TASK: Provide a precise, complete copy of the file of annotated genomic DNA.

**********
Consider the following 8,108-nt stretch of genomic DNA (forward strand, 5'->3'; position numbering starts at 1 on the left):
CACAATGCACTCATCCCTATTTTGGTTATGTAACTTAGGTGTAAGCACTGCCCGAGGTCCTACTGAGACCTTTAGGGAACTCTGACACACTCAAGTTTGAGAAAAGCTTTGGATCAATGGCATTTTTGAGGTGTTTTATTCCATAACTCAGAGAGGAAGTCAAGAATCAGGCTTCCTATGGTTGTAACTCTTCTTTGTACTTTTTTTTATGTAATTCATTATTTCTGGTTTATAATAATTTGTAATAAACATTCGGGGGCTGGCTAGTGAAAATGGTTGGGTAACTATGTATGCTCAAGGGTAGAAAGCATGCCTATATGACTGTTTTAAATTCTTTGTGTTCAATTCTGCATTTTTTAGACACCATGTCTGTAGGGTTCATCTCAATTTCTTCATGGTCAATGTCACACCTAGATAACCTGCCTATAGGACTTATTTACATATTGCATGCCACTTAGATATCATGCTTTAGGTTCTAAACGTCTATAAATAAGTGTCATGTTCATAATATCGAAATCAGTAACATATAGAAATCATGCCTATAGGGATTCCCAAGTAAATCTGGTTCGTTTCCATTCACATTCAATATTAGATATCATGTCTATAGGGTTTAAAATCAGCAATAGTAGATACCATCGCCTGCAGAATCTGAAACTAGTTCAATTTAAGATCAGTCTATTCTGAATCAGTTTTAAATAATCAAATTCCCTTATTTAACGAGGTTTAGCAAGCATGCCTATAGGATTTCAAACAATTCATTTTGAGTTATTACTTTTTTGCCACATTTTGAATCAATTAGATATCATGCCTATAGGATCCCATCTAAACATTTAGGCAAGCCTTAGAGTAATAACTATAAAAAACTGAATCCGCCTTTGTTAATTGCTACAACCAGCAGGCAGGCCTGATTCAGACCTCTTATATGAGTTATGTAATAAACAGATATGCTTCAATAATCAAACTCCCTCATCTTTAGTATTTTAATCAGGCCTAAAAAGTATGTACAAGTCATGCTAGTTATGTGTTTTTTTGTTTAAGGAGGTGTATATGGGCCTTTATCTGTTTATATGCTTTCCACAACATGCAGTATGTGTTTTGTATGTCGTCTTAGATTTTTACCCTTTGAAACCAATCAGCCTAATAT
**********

Consider the following 8,108-nt stretch of genomic DNA (forward strand, 5'->3'; position numbering starts at 1 on the left):
CACAATGCACTCATCCCTATTTTGGTTATGTAACTTAGGTGTAAGCACTGCCCGAGGTCCTACTGAGACCTTTAGGGAACTCTGACACACTCAAGTTTGAGAAAAGCTTTGGATCAATGGCATTTTTGAGGTGTTTTATTCCATAACTCAGAGAGGAAGTCAAGAATCAGGCTTCCTATGGTTGTAACTCTTCTTTGTACTTTTTTTTATGTAATTCATTATTTCTGGTTTATAATAATTTGTAATAAACATTCGGGGGCTGGCTAGTGAAAATGGTTGGGTAACTATGTATGCTCAAGGGTAGAAAGCATGCCTATATGACTGTTTTAAATTCTTTGTGTTCAATTCTGCATTTTTTAGACACCATGTCTGTAGGGTTCATCTCAATTTCTTCATGGTCAATGTCACACCTAGATAACCTGCCTATAGGACTTATTTACATATTGCATGCCACTTAGATATCATGCTTTAGGTTCTAAACGTCTATAAATAAGTGTCATGTTCATAATATCGAAATCAGTAACATATAGAAATCATGCCTATAGGGATTCCCAAGTAAATCTGGTTCGTTTCCATTCACATTCAATATTAGATATCATGTCTATAGGGTTTAAAATCAGCAATAGTAGATACCATCGCCTGCAGAATCTGAAACTAGTTCAATTTAAGATCAGTCTATTCTGAATCAGTTTTAAATAATCAAATTCCCTTATTTAACGAGGTTTAGCAAGCATGCCTATAGGATTTCAAACAATTCATTTTGAGTTATTACTTTTTTGCCACATTTTGAATCAATTAGATATCATGCCTATAGGATCCCATCTAAACATTTAGGCAAGCCTTAGAGTAATAACTATAAAAAACTGAATCCGCCTTTGTTAATTGCTACAACCAGCAGGCAGGCCTGATTCAGACCTCTTATATGAGTTATGTAATAAACAGATATGCTTCAATAATCAAACTCCCTCATCTTTAGTATTTTAATCAGGCCTAAAAAGTATGTACAAGTCATGCTAGTTATGTGTTTTTTTGTTTAAGGAGGTGTATATGGGCCTTTATCTGTTTATATGCTTTCCACAACATGCAGTATGTGTTTTGTATGTCGTCTTAGATTTTTACCCTTTGAAACCAATCAGCCTAATAT